We asked a few of Sir John’s family members and friends to share their perspectives on Sir John’s rule of “Buy Low, Sell High.”

Gary Moore, author of Faithful Finances and founder of Gary Moore and Company weighs in:

One of the terribly important things to remember about Sir John’s seemingly optimistic opinion that stocks always go up in the very long run, which seems dubious to many in today’s environment, is that it was not always prompted solely by positive visions for the economy.

Sir John believed very strongly that governments always debase their currencies in the long run as human nature prompts voters in democratic nations to invariably demand more than they’re willing to pay for from government. That would seem particularly true at this moment in history when even our most pro-business CEOs who have openly detested governmental interference in business since the election of Ronald Reagan are going hat in hand to Washington. Those “stimulus” funds, plus the usual deficit spending, must be borrowed and/or printed. And when stocks become cheap enough, as they are rapidly doing, sentiment will change as investors again remember that one must be in some sort of real, as opposed to paper, asset in order to maintain purchasing power.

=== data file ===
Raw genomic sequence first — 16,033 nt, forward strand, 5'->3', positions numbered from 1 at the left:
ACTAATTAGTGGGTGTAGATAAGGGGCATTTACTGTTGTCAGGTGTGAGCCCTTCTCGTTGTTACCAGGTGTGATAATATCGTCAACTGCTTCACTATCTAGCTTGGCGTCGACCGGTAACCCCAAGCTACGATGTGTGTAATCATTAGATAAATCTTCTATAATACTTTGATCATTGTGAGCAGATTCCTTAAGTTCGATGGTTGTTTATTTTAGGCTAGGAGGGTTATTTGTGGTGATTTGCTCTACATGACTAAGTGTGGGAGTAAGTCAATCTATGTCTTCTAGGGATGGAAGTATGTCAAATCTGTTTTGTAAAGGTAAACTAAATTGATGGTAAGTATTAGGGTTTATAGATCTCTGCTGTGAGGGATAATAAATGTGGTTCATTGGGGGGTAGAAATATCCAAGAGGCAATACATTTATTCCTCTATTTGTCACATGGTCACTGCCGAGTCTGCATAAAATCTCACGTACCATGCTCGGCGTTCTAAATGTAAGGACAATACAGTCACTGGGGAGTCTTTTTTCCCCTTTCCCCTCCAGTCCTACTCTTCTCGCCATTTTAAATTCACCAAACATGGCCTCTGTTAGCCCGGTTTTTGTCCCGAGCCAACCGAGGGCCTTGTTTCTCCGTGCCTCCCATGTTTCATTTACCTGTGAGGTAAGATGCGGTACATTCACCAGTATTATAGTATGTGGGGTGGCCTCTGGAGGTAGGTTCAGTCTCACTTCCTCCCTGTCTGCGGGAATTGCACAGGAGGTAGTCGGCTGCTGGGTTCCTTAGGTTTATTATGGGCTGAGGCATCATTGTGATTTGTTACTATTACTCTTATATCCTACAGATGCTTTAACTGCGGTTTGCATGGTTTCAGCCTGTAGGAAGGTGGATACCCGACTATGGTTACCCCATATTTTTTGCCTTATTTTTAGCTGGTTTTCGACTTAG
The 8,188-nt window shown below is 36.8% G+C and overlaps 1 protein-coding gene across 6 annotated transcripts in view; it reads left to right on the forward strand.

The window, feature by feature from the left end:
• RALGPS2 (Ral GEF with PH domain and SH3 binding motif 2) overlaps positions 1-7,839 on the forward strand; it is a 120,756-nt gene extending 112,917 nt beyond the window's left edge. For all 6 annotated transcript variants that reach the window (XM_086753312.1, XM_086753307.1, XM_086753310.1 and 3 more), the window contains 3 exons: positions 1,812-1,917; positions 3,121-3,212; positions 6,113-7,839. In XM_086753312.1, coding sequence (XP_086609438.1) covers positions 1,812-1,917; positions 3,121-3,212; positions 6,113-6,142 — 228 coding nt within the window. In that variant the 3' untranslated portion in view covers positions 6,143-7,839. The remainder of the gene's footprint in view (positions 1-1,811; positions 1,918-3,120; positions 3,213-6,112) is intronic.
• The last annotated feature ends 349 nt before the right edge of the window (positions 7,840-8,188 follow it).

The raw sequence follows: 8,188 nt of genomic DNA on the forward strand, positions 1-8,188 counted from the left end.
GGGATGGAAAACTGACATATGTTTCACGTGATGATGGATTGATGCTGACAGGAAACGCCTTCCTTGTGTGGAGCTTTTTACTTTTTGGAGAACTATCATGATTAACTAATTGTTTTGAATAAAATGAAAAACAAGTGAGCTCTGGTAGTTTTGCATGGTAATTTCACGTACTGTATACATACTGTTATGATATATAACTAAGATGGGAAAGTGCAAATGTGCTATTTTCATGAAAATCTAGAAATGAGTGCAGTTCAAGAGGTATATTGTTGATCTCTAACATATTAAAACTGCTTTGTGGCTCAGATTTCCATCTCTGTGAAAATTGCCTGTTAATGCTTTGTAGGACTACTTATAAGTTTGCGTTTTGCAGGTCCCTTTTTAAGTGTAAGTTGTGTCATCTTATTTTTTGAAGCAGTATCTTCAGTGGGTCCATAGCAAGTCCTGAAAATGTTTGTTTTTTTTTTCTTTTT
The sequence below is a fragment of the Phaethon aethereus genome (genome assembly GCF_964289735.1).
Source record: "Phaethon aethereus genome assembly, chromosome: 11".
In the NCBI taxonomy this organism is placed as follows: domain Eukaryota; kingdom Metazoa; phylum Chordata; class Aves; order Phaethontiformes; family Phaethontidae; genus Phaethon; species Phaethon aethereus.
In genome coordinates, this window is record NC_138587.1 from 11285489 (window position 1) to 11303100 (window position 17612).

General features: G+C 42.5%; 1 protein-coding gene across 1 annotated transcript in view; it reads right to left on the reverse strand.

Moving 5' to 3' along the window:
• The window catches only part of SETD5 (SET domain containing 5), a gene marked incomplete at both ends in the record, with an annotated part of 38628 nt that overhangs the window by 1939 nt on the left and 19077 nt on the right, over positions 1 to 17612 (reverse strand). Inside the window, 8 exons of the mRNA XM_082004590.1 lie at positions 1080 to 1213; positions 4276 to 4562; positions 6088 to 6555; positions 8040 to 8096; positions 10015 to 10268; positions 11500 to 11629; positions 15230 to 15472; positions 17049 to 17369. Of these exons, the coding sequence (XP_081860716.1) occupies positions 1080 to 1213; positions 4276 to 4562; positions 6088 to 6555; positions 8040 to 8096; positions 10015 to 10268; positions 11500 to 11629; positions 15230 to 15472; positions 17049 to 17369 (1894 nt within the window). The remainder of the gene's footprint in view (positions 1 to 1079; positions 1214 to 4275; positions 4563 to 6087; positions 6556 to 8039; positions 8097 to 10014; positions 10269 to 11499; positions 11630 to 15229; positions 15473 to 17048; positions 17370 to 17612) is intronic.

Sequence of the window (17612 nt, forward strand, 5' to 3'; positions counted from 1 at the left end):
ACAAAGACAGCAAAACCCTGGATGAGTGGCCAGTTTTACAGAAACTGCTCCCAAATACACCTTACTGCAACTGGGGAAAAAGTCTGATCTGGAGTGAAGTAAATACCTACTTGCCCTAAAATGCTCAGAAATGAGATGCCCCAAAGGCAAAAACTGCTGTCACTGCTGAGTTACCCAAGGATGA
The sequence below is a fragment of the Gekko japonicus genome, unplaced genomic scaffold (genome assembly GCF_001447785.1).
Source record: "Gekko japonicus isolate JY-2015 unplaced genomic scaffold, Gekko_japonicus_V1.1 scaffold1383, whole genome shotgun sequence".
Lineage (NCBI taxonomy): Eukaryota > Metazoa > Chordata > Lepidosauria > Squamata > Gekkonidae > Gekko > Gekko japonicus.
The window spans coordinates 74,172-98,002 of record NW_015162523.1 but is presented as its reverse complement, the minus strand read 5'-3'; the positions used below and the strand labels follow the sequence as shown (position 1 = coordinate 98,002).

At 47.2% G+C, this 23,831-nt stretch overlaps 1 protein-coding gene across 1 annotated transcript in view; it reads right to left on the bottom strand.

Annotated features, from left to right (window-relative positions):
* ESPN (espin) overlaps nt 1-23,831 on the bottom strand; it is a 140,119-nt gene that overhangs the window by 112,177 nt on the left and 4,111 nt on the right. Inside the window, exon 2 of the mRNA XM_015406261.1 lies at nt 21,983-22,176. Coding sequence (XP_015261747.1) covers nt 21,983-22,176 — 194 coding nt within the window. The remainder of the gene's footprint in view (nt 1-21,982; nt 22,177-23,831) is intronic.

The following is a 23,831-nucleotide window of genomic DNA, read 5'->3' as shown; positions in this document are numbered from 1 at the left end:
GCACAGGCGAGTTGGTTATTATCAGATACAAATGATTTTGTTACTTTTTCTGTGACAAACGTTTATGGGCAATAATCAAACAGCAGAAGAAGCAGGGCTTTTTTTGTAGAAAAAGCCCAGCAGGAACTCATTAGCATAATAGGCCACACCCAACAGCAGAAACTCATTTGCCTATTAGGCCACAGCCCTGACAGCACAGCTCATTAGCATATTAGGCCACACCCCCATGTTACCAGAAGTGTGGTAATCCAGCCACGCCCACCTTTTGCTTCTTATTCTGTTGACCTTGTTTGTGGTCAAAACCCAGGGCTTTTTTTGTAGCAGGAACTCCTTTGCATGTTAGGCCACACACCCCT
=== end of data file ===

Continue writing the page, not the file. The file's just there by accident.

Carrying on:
Then of course, our population will continue to grow and per capita productivity will likely  continue to grow, thus increasing the value of our goods and services, and the resulting profits. And fear will give way to prudence, which will eventually give way to euphoria and the cycle will repeat. Perhaps for all eternity; but certainly until a majority of investors become as spiritually disciplined as Sir John was.